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Running out of energy

We are about to have an energy shortage in the Okanagan that could affect our economy, our cost of living, and our ability to heat and cool our living spaces, especially during extreme weather events.

I hope that the alarm bells going off are being heard, and that the utilities companies solve this problem.  

But sadly, it seems that political ideology is trumping our need to provide heating and cooling, and that could have catastrophic consequences.

In December, the BC Utilities Commission rejected FortisBC's plan to expand natural gas infrastructure in the Okanagan, in line with CleanBC's environmental objectives 

This decision, aimed at curbing natural gas use, overlooks a critical factor: the lack of adequate electricity supply or viable alternative energy sources to meet the region's growing energy demands.

The commission admitted that Fortis would not be able to meet the growing demand by 2026, but would not allow further expansion of natural gas because of CleanBC policies and opinions.

The situation in the Okanagan mirrors a broader challenge faced by jurisdictions pursuing aggressive environmental policies without fully addressing the practical implications of such transitions. 

The denial of the pipeline project, intended to serve approximately 110,000 homes and businesses, comes as the region experiences rapid growth. With a population increase of over 30% in a decade and projections of further growth, the demand for energy, particularly for heating in winter and cooling in summer, is set to surge.

Contrast this with Alberta's recent electricity grid failure, a stark reminder of the consequences of inadequate energy planning. 

The Okanagan, without a robust plan to replace the natural gas supply, risks facing similar challenges. This scenario poses not just an inconvenience but a significant threat to the health and economic well-being of its residents.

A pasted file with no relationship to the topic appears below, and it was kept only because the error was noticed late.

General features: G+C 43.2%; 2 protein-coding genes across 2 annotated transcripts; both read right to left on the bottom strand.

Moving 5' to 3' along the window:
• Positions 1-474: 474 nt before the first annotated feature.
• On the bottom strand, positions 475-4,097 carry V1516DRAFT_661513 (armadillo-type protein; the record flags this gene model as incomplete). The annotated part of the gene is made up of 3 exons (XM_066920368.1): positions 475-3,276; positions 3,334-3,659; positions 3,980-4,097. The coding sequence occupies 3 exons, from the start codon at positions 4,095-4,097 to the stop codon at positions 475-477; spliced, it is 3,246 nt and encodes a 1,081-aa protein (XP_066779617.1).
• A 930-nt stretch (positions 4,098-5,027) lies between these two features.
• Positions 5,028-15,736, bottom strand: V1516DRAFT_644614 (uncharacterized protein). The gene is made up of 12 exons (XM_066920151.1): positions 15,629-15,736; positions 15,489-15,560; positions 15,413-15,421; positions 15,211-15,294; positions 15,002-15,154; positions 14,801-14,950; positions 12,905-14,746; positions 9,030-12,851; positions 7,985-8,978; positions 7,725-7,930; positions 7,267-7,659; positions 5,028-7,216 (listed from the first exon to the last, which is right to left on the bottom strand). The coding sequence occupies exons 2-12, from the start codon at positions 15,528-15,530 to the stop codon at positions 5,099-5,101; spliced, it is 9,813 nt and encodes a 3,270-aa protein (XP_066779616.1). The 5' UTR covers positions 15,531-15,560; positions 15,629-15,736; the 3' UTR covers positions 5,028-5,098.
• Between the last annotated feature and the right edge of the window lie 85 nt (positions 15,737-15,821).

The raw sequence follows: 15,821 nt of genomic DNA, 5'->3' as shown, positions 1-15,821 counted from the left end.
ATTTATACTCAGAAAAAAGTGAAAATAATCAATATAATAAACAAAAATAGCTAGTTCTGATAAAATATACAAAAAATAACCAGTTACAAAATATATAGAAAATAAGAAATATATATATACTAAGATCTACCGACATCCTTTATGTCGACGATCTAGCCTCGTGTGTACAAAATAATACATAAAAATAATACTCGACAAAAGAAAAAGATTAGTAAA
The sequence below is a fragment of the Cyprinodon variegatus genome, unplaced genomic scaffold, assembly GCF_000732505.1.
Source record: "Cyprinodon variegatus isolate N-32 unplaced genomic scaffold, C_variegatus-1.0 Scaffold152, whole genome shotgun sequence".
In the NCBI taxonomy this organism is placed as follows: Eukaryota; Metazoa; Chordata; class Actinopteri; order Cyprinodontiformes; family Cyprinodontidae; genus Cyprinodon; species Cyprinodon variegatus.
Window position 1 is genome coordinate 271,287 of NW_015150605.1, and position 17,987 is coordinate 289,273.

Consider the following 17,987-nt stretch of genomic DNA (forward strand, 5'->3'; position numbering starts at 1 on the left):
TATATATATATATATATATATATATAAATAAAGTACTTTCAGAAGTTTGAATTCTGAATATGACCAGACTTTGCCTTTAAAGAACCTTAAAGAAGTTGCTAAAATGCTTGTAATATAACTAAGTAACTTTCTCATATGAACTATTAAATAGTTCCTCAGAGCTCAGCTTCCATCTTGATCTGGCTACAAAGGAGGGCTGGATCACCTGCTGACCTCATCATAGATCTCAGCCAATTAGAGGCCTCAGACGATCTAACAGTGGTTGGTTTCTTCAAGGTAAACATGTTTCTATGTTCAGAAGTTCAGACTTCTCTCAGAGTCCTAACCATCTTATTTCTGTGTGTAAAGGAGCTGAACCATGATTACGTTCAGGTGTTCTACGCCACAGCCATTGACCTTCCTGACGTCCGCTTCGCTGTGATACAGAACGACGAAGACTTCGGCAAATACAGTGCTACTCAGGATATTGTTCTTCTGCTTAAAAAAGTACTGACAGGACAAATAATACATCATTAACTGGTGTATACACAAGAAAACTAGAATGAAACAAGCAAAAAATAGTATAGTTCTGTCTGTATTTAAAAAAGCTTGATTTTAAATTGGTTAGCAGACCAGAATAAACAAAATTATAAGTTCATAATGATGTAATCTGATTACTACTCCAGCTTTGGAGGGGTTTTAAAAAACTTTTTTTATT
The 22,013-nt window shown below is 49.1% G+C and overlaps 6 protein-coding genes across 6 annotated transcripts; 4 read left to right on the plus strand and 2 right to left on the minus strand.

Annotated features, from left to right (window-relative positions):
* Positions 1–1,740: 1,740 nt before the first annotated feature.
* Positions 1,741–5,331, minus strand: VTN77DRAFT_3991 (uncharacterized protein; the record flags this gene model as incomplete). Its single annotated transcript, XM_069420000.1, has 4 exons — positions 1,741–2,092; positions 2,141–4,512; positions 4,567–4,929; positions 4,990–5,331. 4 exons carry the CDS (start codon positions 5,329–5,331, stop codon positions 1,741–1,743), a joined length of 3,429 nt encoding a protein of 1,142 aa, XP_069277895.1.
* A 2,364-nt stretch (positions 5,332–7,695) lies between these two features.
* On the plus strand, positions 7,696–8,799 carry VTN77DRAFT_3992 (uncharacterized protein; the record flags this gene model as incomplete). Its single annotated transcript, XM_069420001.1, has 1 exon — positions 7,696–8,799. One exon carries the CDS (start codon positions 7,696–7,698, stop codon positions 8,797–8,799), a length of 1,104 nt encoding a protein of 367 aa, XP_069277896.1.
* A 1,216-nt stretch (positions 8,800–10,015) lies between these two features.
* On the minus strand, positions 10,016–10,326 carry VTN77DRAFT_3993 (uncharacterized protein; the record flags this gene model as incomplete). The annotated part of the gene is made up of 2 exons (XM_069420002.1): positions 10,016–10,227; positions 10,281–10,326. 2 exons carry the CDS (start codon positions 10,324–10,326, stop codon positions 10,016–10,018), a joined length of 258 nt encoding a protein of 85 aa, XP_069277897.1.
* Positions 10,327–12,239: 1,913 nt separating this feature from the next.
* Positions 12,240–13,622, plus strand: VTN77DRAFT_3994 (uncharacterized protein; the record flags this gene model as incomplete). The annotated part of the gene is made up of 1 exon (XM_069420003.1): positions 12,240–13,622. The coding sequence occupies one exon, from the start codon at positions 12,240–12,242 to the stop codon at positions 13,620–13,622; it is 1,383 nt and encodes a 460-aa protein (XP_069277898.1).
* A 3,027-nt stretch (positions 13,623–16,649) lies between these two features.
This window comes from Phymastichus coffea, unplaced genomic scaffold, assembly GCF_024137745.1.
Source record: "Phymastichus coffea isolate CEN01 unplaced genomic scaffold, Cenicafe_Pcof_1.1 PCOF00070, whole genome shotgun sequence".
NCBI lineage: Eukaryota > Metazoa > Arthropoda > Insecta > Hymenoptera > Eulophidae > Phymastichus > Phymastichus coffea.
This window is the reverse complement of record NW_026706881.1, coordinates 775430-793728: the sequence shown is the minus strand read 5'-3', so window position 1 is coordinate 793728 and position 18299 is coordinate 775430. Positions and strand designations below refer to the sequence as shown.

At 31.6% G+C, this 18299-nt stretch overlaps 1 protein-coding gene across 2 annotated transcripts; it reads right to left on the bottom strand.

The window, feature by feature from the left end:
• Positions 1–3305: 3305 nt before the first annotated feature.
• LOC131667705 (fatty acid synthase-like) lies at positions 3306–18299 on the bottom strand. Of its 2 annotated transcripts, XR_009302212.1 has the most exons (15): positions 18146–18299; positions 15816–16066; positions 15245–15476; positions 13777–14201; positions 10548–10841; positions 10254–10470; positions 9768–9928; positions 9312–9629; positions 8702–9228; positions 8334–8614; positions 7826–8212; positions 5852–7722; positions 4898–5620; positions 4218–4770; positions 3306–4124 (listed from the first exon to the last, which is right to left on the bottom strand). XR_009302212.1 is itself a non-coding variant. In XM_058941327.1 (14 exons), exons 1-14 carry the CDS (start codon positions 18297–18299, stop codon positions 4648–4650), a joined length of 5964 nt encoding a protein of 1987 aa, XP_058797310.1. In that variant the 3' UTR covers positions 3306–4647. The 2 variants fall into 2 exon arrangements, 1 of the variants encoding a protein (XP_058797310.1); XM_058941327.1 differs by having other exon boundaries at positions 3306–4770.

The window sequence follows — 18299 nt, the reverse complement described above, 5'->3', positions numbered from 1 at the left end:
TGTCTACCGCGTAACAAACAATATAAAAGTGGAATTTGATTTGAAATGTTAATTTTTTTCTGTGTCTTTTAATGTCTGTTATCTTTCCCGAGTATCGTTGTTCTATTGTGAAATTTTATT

Without natural gas or electricity, Okanagan residents will be left out in the cold, or may suffer through extreme heat without relief. This is more than a matter of bursting pipes and comfort – this is about life and death.

The CleanBC political document is dangerous in that it creates a vacuum in energy supply. The rejection of the natural gas pipeline, without a concurrent ramp-up in electricity production or alternative energy sources, leaves a gaping hole in the region's energy strategy.

Last week, a report from the North American Electric Reliability Corporation noted that BC is at risk of electricity shortages by 2026.

This situation calls for a more nuanced approach, balancing environmental goals with the immediate and future energy needs of the community.

In navigating this tightrope, the government has to get more practical and less ideological.

We need a multi-faceted energy strategy. This includes expediting the development of renewable energy sources, enhancing electricity grid capacity, and exploring transitional energy solutions. 

Ideological environmental activism cannot come at the expense of the lives of Okanagan residents. But sadly, on both the supply of electricity and on the denial of Fortis’s application, the BC NDP government have been silent. 

My question to you is this: Do you agree with the government’s approach to energy supply in BC? Why or why not?

I love hearing from you and read all your emails. Please email me at

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